“Back here, you idiot.”

April 13, 2010

Advisory advice

(Drop by every Monday, Wednesday, Friday, for a new Mainly about Boats column.)

WEATHER FORECASTS were very much on my mind when last I singlehanded down the wilderness coast of British Columbia. Every evening I listened to the pessimistic prognostications and soon came to the conclusion that if I waited for good weather I’d never get anywhere. The main concern, for me, was wind direction. With sheltered anchorages 30 to 40 miles apart, a fair gale was okay. Light headwinds were not.

In my part of the world we get what are called “small-craft advisories” via VHF radio when the weather doesn’t look too good. But there seems to be no agreement on what constitutes a “small boat” or at what wind speed to issue an advisory. Mostly the range is from 22 to 33 knots of wind sustained for at least two hours, though some advisories are issued when the forecast is for 18 knots. It depends on local conditions.

Gale-force winds start at 34 knots (Force 8 on the Beaufort Scale), so if you ignore a “small-craft advisory” you could find yourself on the edge of a fully fledged gale. Nevertheless, if you want to get anywhere when you’re cruising, you have to learn when to ignore these advisories with the benefit of your own experience. There is little more frustrating than being bottled up in port because of a series of adverse weather forecasts, especially when the threatened bad weather never materializes.

The fact that even professional weather forecasts are often wrong is not surprising because forecasting is a very inexact science. There are a couple of useful rules I use when I’m doing my own weather forecasting, and one is never to trust a forecast more than three days ahead. Another is that the weather tomorrow will be more like today’s than yesterday’s. And a third is that the barometer is your best friend.

I know one sailor who learned early on to be her own forecaster. Jennifer Moran, who now cruises extensively in Australia, was a cadet reporter on a Durban metro daily newspaper when I first knew her. Every morning she would telephone the weather bureau to get a one-sentence forecast for the front page, and every morning the weather man would mutter and complain. After about a month of that, Jennifer decided she’d had enough of the grumbling. She figured it was pretty easy most mornings at 7 a.m. to tell what kind of day it was going to be, so she made up her own forecast after looking out of the newsroom windows.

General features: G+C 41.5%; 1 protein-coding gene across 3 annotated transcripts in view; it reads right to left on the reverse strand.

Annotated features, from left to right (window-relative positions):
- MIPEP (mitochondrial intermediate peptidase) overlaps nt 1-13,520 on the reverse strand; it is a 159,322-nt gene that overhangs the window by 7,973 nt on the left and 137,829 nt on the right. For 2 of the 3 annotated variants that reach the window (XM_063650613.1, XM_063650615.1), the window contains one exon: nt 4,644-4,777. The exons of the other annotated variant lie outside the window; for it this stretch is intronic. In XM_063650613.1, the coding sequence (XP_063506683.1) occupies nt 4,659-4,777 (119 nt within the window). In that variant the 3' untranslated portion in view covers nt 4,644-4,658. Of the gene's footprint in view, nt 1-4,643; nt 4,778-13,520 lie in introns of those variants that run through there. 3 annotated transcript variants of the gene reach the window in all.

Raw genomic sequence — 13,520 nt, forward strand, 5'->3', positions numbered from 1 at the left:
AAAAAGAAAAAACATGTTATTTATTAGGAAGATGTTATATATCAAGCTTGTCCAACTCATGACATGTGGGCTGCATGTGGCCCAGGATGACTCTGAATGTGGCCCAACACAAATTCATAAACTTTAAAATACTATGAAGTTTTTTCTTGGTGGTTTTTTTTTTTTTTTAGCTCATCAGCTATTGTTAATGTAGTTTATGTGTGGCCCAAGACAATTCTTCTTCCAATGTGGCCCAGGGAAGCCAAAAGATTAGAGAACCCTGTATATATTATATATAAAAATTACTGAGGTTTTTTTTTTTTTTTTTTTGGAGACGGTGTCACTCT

This worked well for about six months, and she was wrong only a couple of times. Then she was wrong two days in a row, and someone complained. Her news editor asked where she was getting the reports from, and she confessed. An investigation revealed that the news editor’s secretary was also phoning the same man at the weather bureau every morning for the extended weather report — just 15 minutes before Jennifer called. Little wonder the weather man was disgruntled.

Anyway, they got it sorted out, and the accuracy of the official front-page forecast naturally declined somewhat thereafter. But Jennifer learned a valuable lesson about reporters’ sources — if they get it wrong, you can blame it on them. And there’s plenty of blame to go around, it seems.

Today’s Thought
Looking out of the window is the most important thing if you want to know what’s going on.
— Harold M. Gibson, Chief Meteorologist, NYC Weather Bureau, 30 Mar 84

Boaters’ Rules of Thumb, #39
Steering error. If your steering, or your compass, is out by 5 degrees, you will be one full mile off course for every 11.5 miles run.

“Bad news, darling — the dog ate your supper.”
“There now, don’t worry, my sweet. We’ll get a new dog tomorrow.”

April 11, 2010

The Righteous Freewheelers

IF YOU WANT TO START an argument among sailors, all you have to do is ask whether a sailboat will go faster with its propeller locked or freewheeling.

A few Christmases ago I started one of the longest and most controversial threads on the Cape Dory bulletin board. I explained that Santa had just brought me a toy helicopter, and while I watched it fly around the room and crash into things it occurred to me that if the engine stopped, it fell to earth in two different ways – very quickly if the rotors stopped turning, and much slower if the rotors continued to spin of their own accord. I therefore concluded that a spinning, freewheeling propeller on a sailboat would cause more drag than one with its shaft locked.

I naturally cited several marine authorities who agreed with my theory but it didn’t silence the many Cape Dory critics who were surprisingly adamant that they, and they alone, were right. The Righteous Freewheelers, I call them.

Now, however, I have stumbled across more support for proplockers. I found it on a website at http://www.pelaginox.com/, which I believe is a British-based data base for a whole host of useful facts and figures for amateur sailors. I quote: